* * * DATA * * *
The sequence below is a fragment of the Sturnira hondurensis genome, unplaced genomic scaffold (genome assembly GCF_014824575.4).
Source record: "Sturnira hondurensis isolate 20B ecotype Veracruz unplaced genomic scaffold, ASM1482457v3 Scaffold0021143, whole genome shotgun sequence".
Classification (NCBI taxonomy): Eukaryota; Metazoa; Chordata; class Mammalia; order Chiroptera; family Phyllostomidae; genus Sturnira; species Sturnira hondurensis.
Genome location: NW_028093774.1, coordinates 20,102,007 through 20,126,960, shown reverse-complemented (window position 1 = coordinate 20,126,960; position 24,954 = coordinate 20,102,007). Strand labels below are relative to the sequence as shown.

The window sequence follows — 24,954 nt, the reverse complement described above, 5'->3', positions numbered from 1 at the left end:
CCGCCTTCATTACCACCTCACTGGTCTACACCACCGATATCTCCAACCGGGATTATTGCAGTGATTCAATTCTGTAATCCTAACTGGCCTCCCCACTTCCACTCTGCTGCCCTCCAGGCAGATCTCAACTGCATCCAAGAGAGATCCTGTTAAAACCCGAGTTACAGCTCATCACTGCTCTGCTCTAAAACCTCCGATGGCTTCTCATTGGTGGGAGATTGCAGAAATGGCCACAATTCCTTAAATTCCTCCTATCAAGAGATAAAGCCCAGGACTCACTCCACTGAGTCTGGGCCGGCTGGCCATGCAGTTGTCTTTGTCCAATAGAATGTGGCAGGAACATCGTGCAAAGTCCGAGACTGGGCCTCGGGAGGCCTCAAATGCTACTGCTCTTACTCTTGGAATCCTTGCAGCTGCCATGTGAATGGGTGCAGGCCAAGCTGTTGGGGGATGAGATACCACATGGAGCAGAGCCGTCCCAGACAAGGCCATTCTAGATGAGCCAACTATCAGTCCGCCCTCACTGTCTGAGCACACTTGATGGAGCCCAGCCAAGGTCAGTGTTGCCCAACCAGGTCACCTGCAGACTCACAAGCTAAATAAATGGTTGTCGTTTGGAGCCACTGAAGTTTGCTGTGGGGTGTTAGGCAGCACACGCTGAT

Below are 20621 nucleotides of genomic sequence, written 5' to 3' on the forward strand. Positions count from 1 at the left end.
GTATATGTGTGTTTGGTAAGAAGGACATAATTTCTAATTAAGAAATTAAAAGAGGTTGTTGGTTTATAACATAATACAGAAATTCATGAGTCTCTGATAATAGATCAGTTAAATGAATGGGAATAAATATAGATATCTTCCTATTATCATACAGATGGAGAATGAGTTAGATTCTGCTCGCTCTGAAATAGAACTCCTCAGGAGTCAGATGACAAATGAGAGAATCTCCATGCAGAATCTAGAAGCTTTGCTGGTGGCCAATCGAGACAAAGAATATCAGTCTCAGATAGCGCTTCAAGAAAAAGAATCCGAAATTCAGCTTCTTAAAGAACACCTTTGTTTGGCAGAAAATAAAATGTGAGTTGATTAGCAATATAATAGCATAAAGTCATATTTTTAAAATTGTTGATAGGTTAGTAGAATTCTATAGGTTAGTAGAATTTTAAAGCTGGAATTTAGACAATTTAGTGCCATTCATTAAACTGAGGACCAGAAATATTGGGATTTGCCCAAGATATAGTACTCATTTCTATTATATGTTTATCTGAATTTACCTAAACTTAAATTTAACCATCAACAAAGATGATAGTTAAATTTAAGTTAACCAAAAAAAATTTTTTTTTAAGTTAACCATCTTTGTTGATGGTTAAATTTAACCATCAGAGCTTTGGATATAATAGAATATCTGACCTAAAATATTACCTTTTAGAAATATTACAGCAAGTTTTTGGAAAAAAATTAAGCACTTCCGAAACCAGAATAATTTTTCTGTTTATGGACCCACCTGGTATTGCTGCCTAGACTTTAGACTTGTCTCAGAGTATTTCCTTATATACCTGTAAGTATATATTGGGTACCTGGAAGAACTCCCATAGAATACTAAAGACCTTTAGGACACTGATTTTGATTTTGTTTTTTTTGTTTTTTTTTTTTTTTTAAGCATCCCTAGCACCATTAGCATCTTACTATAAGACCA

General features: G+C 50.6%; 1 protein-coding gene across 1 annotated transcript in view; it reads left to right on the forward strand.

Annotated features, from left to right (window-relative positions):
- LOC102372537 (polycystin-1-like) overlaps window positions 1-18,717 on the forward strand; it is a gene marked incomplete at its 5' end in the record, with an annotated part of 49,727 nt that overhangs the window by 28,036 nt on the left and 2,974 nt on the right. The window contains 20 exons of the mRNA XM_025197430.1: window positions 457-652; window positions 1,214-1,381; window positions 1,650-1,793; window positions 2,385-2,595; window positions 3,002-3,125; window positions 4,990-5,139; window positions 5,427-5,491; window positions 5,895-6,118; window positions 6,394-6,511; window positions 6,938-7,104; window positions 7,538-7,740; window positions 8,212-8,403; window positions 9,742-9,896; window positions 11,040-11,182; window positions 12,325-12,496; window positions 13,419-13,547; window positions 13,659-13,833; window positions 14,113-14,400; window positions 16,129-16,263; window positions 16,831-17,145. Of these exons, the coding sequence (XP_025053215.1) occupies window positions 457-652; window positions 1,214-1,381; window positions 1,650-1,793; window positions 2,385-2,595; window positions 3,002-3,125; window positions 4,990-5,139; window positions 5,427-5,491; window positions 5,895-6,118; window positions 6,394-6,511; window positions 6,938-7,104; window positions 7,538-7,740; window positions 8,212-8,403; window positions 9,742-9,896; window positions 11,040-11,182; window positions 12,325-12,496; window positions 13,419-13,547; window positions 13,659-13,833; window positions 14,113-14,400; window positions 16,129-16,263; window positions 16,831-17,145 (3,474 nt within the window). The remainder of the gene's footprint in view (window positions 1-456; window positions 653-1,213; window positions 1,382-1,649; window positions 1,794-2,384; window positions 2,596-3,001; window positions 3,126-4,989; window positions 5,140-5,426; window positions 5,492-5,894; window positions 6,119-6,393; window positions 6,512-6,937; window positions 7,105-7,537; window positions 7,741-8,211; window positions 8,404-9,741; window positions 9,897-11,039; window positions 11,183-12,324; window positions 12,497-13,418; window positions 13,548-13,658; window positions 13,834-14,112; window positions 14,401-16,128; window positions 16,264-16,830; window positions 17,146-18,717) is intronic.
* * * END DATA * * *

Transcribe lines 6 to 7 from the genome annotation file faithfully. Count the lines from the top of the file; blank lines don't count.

CCGCCTTCATTACCACCTCACTGGTCTACACCACCGATATCTCCAACCGGGATTATTGCAGTGATTCAATTCTGTAATCCTAACTGGCCTCCCCACTTCCACTCTGCTGCCCTCCAGGCAGATCTCAACTGCATCCAAGAGAGATCCTGTTAAAACCCGAGTTACAGCTCATCACTGCTCTGCTCTAAAACCTCCGATGGCTTCTCATTGGTGGGAGATTGCAGAAATGGCCACAATTCCTTAAATTCCTCCTATCAAGAGATAAAGCCCAGGACTCACTCCACTGAGTCTGGGCCGGCTGGCCATGCAGTTGTCTTTGTCCAATAGAATGTGGCAGGAACATCGTGCAAAGTCCGAGACTGGGCCTCGGGAGGCCTCAAATGCTACTGCTCTTACTCTTGGAATCCTTGCAGCTGCCATGTGAATGGGTGCAGGCCAAGCTGTTGGGGGATGAGATACCACATGGAGCAGAGCCGTCCCAGACAAGGCCATTCTAGATGAGCCAACTATCAGTCCGCCCTCACTGTCTGAGCACACTTGATGGAGCCCAGCCAAGGTCAGTGTTGCCCAACCAGGTCACCTGCAGACTCACAAGCTAAATAAATGGTTGTCGTTTGGAGCCACTGAAGTTTGCTGTGGGGTGTTAGGCAGCACACGCTGAT

Below are 20621 nucleotides of genomic sequence, written 5' to 3' on the forward strand. Positions count from 1 at the left end.